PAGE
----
The introduction of Rituximab and other monoclonal antibodies in the treatment of non-Hodgkin’s lymphoma or the immunemodulators and proteasome inhibitors in the treatment of multiple myeloma (MM) favored the occurrence of new complications, including viral infections; the recent use of monoclonal antibodies during induction chemotherapy or as a part of conditioning regimen caused an increase of CMV infections also after ASCT . Jain et al analyzed the results of CMV PCR in ASCT recipients, 24% of those treated with Rituximab, indicating less than 3% of CMV PCR positivity. The Authors concluded that, despite prior publications based on limited data, Rituximab does not appear to contribute to an increased frequency of symptomatic CMV reactivation following ASCT . Recently, Massoud, et al. analyzed 324 Lymphoma and Myeloma patients undergoing ASCT from 2005 to 2016 in their centre. The primary outcome was to demonstrate whether a difference in CMV reactivation between Lymphoma and Myeloma patients might be present after ASCT. They used a prospective surveillance until hospital discharge and a clinical driven approach after patients discharge. The global incidence of CMV reactivation was 16% and the incidence of CMV disease 1.5%. Older age and Multiple Myeloma were associated with more reactivation and higher incidence of CMV infection, respectively, with no difference in overall survival and progression free survival both in Lymphoma and Myeloma patients. In total, four patients died for CMV disease .
Could the novel anti-myeloma drugs used as induction therapy before ASCT be responsible of these results? Although the question is still unsolved, the hypothesis might be not far from its demonstration. More questionable is the necessity of CMV surveillance for patients with low reactivation risk in an ASCT setting. Kaya, et al observed 37%, 6.8% and 1.2% of CMV reactivation, requirement for preemptive therapy and CMV disease, respectively  and a report from the Rome Transplant Network (RTN) indicated a higher risk of CMV reactivation in patients with Multiple Myeloma treated with Bortezomib based regimens, probably for an increase of CMV screening in patients receiving Bortezomib .
Additional advances in MM treatment had a positive impact on both disease-free and overall survival. These advances include the use of novel agents (e.g., proteasome inhibitors, immunemodulators and monoclonal antibodies), as well as more intensive transplantation regimens that involve two sequential ASCTs (i.e., tandem transplantation). These treatments also result in a deeper immune-suppression, which increases susceptibility to opportunistic infections. The cumulative immune-suppression in Myeloma patients is the result of the combined effect of high dose corticosteroids, a chronic disease in the elderly and the addition of proteasome inhibitors. Bortezomib is an inhibitor of the 26S proteasome used as first line and for relapse in multiple myeloma; as a powerful immunesuppressive agent it diminishes the proliferation and function of CD8+, CD4+ T lymphocytes and NK cells. After treatment with Bortezomib an increased incidence of infection from herpes viruses has been reported .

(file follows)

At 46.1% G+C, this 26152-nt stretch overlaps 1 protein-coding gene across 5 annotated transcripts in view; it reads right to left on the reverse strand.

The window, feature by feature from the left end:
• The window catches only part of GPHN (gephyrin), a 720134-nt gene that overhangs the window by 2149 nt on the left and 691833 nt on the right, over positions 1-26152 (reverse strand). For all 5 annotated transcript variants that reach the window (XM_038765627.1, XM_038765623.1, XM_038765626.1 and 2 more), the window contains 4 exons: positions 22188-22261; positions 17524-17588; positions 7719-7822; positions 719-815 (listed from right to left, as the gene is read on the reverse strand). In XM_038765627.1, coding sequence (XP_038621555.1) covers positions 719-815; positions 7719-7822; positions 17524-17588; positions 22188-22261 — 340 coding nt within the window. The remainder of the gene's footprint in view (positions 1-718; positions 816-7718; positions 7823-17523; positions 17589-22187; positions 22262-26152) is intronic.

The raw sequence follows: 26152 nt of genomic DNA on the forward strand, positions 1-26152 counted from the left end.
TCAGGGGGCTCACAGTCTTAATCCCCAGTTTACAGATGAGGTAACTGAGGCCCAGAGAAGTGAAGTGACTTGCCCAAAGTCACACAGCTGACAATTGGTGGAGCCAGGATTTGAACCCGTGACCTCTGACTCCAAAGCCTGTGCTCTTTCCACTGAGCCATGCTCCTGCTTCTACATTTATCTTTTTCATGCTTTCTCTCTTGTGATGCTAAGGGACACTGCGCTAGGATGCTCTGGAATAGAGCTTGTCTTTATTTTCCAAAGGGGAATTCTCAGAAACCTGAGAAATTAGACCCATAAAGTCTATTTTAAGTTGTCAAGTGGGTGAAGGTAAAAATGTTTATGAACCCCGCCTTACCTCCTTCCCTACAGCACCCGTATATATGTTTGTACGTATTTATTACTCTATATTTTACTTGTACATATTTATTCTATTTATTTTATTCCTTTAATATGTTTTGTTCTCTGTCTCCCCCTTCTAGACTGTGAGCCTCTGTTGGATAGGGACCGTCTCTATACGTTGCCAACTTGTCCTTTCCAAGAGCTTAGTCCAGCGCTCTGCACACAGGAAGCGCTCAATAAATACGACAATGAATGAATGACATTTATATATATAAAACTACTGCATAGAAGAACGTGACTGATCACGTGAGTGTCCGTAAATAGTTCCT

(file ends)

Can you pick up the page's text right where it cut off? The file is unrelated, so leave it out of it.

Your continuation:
The necessity of a routine monitoring for ASCT recipients such as patients undergoing allogeneic HSCT remains an open question: Massoud does not recommend a prospective surveillance ; Kaya suggests CMV surveillance in areas with high prevalence of CMV seropositivity . It seems reasonable that the risk factors for CMV screening after ASCT must be re-defined in the era of the novel agents.
The analysis of the last 20 years does not demonstrate a clear increase in CMV reactivation or infection and if Rituximab treatment before and during stem cell transplantation does not seem to have an impact on CMV infection, Bortezomib and the newer innovative agents may play a greater role on increasing the CMV reactivation in Myeloma patients, although these data have to be confirmed in prospective studies.
Is it time to recommend a prospective CMV monitoring in patients undergoing ASCT? Probably not yet. A clinically driven approach does not seem to have a detrimental effect on transplant outcome. Furthermore, it would be more cost effective. On the other hand, it is important to remember that CMV end-organ disease is a serious complication also in ASCT patients, with a mortality similar to that observed in patients undergoing allogeneic HSCT. Through a review of the recent literature, though accurate, does not help much: most of the studies published in the last years are retrospective, often from single centre; it is difficult to compare different studies because of different strategy (prospective surveillance vs. clinically driven approach) or duration of CMV monitoring, different diagnostic tests (determination of pp65 antigenemia, viral DNA or mRNA), and different threshold to start anti-viral treatment.